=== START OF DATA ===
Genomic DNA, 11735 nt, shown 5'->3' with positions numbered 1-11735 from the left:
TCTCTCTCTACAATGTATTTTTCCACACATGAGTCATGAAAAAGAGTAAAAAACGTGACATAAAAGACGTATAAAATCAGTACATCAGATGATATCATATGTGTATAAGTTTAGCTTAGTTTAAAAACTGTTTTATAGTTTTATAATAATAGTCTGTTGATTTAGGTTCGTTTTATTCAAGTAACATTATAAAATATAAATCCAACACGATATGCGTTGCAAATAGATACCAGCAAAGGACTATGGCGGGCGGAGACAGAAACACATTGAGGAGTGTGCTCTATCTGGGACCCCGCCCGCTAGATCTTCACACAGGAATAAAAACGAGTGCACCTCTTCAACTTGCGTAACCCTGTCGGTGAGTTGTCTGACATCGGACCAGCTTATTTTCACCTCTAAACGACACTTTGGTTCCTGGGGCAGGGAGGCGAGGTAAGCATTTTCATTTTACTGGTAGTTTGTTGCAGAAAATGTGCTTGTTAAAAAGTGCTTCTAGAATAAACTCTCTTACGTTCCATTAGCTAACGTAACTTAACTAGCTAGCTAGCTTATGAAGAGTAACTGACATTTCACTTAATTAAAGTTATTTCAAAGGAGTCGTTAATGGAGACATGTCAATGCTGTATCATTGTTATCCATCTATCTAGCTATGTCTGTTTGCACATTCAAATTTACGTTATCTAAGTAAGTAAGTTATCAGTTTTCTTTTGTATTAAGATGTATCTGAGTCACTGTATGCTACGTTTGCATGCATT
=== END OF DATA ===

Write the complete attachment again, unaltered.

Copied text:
Genomic DNA, 11735 nt, shown 5'->3' with positions numbered 1-11735 from the left:
TCTCTCTCTACAATGTATTTTTCCACACATGAGTCATGAAAAAGAGTAAAAAACGTGACATAAAAGACGTATAAAATCAGTACATCAGATGATATCATATGTGTATAAGTTTAGCTTAGTTTAAAAACTGTTTTATAGTTTTATAATAATAGTCTGTTGATTTAGGTTCGTTTTATTCAAGTAACATTATAAAATATAAATCCAACACGATATGCGTTGCAAATAGATACCAGCAAAGGACTATGGCGGGCGGAGACAGAAACACATTGAGGAGTGTGCTCTATCTGGGACCCCGCCCGCTAGATCTTCACACAGGAATAAAAACGAGTGCACCTCTTCAACTTGCGTAACCCTGTCGGTGAGTTGTCTGACATCGGACCAGCTTATTTTCACCTCTAAACGACACTTTGGTTCCTGGGGCAGGGAGGCGAGGTAAGCATTTTCATTTTACTGGTAGTTTGTTGCAGAAAATGTGCTTGTTAAAAAGTGCTTCTAGAATAAACTCTCTTACGTTCCATTAGCTAACGTAACTTAACTAGCTAGCTAGCTTATGAAGAGTAACTGACATTTCACTTAATTAAAGTTATTTCAAAGGAGTCGTTAATGGAGACATGTCAATGCTGTATCATTGTTATCCATCTATCTAGCTATGTCTGTTTGCACATTCAAATTTACGTTATCTAAGTAAGTAAGTTATCAGTTTTCTTTTGTATTAAGATGTATCTGAGTCACTGTATGCTACGTTTGCATGCATT